Summary of Hasse v. Cardoza (1958) 165 Cal. App. 2d 35
P: Hasse, tried to enforce a promise
D: Cardoza, made a promise to pay $50 a month to P
Promissory estoppel is different in various contexts – employment v. gift v. charity
§90 addresses promissory estoppel – even when a promise complies with §90 it is not necessarily enforced.
F: D entered into an inter vivos trust wherein the survivor would get everything that they had acquired during marriage. After husband’s death, D told P that her husband had asked her to give her sister $10k and (other sister) Haase $3k but that she never did and now felt guilty. D asked P to accept $50 monthly. D paid $50 monthly until P asked for a note to cover the balance. P sued for enforcement of the promise.
I: Was there an obligation for D to pay based on the wishes of her husband (No) and was there consideration which established a contract for $50/mo between the parties?
R: Interfamilial promises are rarely ever enforced and “there must be some accompanying factor of the past or some subsequent change of position in reliance on the promise" (pg. 164).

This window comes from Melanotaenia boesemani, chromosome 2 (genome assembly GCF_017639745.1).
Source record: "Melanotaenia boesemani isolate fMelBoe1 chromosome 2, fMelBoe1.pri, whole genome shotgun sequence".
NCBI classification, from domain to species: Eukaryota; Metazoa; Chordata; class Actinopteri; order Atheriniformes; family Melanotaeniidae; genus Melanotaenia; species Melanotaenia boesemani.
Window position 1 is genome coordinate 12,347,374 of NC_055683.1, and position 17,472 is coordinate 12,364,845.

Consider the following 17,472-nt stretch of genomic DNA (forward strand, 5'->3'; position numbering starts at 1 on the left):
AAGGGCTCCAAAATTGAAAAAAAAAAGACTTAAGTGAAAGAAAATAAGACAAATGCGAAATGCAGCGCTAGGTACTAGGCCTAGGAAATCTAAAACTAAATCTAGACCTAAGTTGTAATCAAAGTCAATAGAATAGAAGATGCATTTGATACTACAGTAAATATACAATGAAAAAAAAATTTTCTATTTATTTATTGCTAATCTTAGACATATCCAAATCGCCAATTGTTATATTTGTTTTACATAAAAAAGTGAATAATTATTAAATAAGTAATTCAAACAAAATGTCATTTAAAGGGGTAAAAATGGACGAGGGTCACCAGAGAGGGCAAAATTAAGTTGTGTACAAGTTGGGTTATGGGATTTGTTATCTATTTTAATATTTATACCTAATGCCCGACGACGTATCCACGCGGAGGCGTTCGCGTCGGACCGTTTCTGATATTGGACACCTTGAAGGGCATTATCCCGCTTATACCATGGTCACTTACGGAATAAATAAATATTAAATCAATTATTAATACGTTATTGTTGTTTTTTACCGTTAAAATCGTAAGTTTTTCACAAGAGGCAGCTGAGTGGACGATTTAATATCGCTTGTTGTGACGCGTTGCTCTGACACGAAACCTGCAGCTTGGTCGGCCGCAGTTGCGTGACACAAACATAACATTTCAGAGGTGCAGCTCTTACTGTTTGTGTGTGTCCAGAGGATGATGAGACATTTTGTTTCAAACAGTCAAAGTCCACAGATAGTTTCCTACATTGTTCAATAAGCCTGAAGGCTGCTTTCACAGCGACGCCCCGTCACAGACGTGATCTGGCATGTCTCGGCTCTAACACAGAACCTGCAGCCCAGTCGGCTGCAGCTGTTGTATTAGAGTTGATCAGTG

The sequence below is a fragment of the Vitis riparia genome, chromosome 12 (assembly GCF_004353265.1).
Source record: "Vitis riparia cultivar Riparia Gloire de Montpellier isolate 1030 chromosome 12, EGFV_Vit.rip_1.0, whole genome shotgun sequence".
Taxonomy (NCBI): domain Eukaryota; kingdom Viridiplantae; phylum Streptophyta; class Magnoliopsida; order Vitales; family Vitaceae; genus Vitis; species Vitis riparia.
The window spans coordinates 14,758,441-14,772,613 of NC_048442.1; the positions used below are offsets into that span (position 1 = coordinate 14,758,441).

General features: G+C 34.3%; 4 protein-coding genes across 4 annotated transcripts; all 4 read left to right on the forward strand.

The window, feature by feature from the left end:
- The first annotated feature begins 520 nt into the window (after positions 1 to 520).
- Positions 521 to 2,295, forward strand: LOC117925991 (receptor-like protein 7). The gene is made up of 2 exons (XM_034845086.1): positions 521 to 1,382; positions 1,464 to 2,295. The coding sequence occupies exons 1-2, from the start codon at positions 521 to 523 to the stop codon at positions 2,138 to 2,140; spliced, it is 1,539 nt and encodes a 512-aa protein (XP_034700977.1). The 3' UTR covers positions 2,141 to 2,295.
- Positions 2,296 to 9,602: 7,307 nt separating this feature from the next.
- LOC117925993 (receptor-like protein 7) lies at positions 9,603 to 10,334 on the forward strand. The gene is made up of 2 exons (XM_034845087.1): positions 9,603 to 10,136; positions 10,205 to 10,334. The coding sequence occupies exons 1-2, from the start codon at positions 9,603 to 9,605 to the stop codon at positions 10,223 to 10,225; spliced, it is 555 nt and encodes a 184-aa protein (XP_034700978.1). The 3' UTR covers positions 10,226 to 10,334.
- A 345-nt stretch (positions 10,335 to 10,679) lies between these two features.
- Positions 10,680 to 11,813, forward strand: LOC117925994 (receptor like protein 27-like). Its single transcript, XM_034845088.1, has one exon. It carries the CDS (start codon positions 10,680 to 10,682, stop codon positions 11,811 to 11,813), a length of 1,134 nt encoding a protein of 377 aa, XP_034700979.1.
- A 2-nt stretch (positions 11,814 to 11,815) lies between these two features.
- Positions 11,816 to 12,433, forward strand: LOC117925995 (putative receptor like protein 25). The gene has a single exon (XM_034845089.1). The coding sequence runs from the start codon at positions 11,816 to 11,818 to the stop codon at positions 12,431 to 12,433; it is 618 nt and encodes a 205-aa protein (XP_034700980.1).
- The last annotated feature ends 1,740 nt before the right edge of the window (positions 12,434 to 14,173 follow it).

A: Ct. held that “no good or valuable consideration ever existed between any of the parties" (pg. 164).
These people are family members – payment did not stop until one asked the other to sign a note for the balance. D might have been offended by this question and this would also become a legally enforceable promise in her mind (though it actually would not be enforceable since there was no consideration).
When the ct. says an informal promise they usually mean a promise that the person did not mean to be legally enforceable.
C: There was no consideration for the promise to pay $50/mo and no reliance on the promise that was sufficient to justify the use of the doctrine of promissory estoppel.